So keep this in mind as you read my understanding of the pros and cons of DKR. You may agree with me on my own terms but you may have different terms. If you want to get all worked up about growls and about easily explainable "inconsistancies, "...fair enough.


Many people feel the fighting scenes were poorly choreographed in comparison to the first two. Repeat instances of guns blocked without being discharged, or held pointed for minutes waiting to be blocked... The Selina Kyle fight scene in the Bar has a good amount of this. Her other scene when the gun is pointed at her head from behind as she interrogated John Dagget, is far more convincing. The key to Nolan's genius in treating the Batman is when mystery is employed.  Do you remember the scene in Batman Returns where Comissioner "Pat Hingle" Gordon is walking with Michael Keaton Batman and we see Bats walk up a side street, all "unbeknownst" and such? Its so freaking corny. Nolan knows that we don't need to know how he does his ninja in the shadows, how each gun is blocked. Thats the thing with Batman, he's not an action hero. He's something more. At times Nolan may forget this, though, the degree its intentional, we'll find out in the final tally.

   I think this could be an avenue even more explored in a reboot. In "Begins" The Batman fights eleven thugs at the docks in his first full public Batmoment, and we barely see a bit of it. And it works on screen. When the Cat takes the kick to the knee of Phillip Striver, we don't see her take the gun out of his hand, but when she pulls it back to Dagget, it flows in the moment.  YET, in a film's third installment, with audiences desire for...agressive expansion, its rather crucial to show more actual fighting out of the shadows. In fact, the whole idea of Batman fighting in the day is central to the whole concept of TDKR.

  Another difficulty with the Fight Scenes is adversaries fight Batman one at a time Bruce Lee style.  There was a great moment in Batman Begins, where he drops his Grappling Gun, and a crowd of toxin-high Narrows residents grab at him and pull him down. His escape is visceral and convincing. Generally in the style of Batman Begins we simply do not see the fighting take place.  This, in my mind, is a far, far better thing to do, than what was later done, in BOTH Dark Knight and Dark Knight Rises. Dark Knight had plenty of moments of terribly unconvincing gunfight scenes.  At the Hong Kong highrise, Lao and his men had guns pointed at bats and just stuck them out, waiting. The ploy is too often that the criminals are afraid to shoot their own men.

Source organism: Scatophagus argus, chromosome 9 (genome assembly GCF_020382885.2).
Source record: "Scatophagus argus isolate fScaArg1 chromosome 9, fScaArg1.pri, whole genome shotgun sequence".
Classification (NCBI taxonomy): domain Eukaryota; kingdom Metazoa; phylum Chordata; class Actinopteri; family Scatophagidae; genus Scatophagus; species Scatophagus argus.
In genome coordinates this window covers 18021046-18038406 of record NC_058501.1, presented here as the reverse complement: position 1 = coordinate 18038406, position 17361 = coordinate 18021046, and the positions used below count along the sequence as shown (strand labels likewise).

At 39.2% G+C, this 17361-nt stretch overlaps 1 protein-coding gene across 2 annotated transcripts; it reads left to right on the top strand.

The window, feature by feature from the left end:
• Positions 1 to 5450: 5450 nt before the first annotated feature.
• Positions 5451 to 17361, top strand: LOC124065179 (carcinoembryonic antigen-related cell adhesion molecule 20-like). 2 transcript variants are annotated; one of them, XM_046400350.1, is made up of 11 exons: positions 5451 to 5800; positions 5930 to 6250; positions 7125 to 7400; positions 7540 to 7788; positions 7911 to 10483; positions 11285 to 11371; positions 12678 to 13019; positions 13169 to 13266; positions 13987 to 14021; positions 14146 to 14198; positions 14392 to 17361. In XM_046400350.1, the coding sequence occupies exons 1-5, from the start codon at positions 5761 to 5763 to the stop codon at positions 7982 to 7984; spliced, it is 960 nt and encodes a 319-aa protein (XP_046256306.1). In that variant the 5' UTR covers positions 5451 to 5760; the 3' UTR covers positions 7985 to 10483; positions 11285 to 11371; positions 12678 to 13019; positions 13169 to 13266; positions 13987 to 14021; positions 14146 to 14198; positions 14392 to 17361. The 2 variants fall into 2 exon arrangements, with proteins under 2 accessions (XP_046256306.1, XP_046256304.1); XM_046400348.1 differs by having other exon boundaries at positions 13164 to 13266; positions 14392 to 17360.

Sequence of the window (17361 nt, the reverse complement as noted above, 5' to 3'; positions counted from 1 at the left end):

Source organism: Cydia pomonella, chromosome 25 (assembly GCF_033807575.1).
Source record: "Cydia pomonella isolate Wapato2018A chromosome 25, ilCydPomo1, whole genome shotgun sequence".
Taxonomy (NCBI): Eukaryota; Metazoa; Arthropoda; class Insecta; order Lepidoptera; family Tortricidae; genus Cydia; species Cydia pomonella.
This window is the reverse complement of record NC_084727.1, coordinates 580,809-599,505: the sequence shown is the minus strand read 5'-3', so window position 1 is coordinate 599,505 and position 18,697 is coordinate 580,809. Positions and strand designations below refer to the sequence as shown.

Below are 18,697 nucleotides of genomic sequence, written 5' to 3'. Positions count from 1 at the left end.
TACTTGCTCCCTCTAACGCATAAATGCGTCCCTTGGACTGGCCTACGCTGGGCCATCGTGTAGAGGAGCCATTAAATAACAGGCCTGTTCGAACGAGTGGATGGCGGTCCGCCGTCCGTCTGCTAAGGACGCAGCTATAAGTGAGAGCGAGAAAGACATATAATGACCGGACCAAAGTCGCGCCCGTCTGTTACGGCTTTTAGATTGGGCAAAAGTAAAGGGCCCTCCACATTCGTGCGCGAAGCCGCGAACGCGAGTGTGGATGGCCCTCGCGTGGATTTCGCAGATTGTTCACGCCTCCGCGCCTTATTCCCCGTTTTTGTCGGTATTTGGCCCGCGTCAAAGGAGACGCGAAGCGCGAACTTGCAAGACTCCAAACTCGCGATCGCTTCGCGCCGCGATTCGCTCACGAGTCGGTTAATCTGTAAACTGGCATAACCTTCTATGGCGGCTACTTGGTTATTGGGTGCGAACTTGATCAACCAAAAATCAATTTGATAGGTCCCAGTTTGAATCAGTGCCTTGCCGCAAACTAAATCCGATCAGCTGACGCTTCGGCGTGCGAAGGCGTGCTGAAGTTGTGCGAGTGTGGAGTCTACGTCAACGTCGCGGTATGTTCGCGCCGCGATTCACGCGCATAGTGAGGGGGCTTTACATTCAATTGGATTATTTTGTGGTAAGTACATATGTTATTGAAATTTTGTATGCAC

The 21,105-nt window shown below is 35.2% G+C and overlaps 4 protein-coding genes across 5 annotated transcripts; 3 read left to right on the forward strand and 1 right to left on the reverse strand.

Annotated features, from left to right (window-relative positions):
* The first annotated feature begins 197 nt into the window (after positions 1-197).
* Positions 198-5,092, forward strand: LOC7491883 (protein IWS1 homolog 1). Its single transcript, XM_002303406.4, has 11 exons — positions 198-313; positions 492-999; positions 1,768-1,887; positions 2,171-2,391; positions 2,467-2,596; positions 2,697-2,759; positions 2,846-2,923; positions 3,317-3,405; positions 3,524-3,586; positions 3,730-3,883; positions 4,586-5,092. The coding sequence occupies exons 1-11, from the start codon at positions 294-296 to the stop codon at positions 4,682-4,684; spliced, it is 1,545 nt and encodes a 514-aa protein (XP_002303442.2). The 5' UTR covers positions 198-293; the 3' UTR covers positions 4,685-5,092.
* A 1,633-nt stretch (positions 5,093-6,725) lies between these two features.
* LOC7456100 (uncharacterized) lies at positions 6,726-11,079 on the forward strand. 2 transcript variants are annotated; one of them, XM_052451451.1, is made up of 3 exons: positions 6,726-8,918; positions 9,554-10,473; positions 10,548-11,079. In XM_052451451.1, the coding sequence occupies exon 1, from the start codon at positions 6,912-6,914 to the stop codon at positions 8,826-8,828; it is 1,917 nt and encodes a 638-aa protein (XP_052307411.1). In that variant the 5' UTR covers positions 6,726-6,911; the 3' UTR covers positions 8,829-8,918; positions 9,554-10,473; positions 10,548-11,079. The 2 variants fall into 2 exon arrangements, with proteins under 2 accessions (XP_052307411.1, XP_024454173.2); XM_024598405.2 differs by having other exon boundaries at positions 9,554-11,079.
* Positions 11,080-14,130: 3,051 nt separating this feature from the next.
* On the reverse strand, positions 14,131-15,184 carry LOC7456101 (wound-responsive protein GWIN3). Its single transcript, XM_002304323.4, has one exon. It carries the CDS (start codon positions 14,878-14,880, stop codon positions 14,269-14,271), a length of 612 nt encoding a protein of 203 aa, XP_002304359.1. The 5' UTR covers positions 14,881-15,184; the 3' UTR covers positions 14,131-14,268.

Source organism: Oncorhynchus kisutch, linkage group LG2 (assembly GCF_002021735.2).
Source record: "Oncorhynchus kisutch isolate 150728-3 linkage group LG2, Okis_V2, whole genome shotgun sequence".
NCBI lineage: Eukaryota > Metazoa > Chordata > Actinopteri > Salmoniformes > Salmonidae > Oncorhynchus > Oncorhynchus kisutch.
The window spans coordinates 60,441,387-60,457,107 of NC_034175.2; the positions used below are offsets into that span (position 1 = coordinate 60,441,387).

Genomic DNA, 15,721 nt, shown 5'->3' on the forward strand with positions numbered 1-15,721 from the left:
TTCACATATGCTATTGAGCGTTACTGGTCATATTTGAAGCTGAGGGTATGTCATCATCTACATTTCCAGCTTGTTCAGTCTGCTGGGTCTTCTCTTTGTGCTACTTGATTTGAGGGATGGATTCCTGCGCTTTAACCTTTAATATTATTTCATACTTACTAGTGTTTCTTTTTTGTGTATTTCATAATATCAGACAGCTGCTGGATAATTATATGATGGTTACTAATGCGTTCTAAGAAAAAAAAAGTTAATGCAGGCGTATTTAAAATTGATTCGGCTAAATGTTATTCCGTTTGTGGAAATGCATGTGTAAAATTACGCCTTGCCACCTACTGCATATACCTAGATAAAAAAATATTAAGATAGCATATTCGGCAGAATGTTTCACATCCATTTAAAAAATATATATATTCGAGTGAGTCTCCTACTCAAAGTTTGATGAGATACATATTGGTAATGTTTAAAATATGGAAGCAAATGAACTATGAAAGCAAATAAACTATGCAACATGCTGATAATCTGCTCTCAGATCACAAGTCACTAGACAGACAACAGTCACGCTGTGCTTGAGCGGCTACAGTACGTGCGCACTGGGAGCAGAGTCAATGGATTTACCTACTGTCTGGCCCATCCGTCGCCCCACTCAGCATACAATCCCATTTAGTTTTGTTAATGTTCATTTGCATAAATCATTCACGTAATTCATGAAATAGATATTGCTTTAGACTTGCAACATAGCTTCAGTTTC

In TDKR, when John (G Levitt) Blake attempts to rescue his partner, the League of Shadows member with the shaved head shoots him, blows up the entrance for the other cops, accosts him, says "who are you?" then kicks him down a hill. Yes, it is a bit strange that he does wait with that pointed gun so long. But damn the momentum is fine. It plays really well on screen. The dramatic relationship is really established between two actors, as they interact in a crazy life situation which for neither of them had ever occurred despite their respective trainings. It just works, its dramatic and human. This for me is more important, than the whims of a terrible blog on fight scene realism.

This represents the essence of how I feel about the fight scenes. Don't think World Wrestling Federation. Think Bhuto Dance, the dramatised/Clown fighting style from the Japanese theatrical tradition. TDKR's fighting realness is often... suspect. But the dramatic effect on film gets me every time.  The first fight scene between Bane and Wayne is a strong character play. Its not really about a fast fight scene. Bane is playing with Batman, showing him that he is nothing, by letting him tank him repeatedly, to no real effect.  Batman won't cripple people right off the first strike. He goes surgical, for pain points, and takes people out this way. Its the only way a non-executioner can successfully  interrogate an accomplice. What tool can he use against a henchman, when the guy he works for will kill him. He uses pain and fear to get his answers. This didn't work on the Joker because he doesn't fear, and he enjoys pain.  This didn't work on Maroney because Batman just broke his legs, what more could he do? And from what it seems, breaking legs is already crossing boundaries for this version of Batman.  I definitely think it makes sense to tell more of a story of personalities inside a fight, than just to have a great battle scene.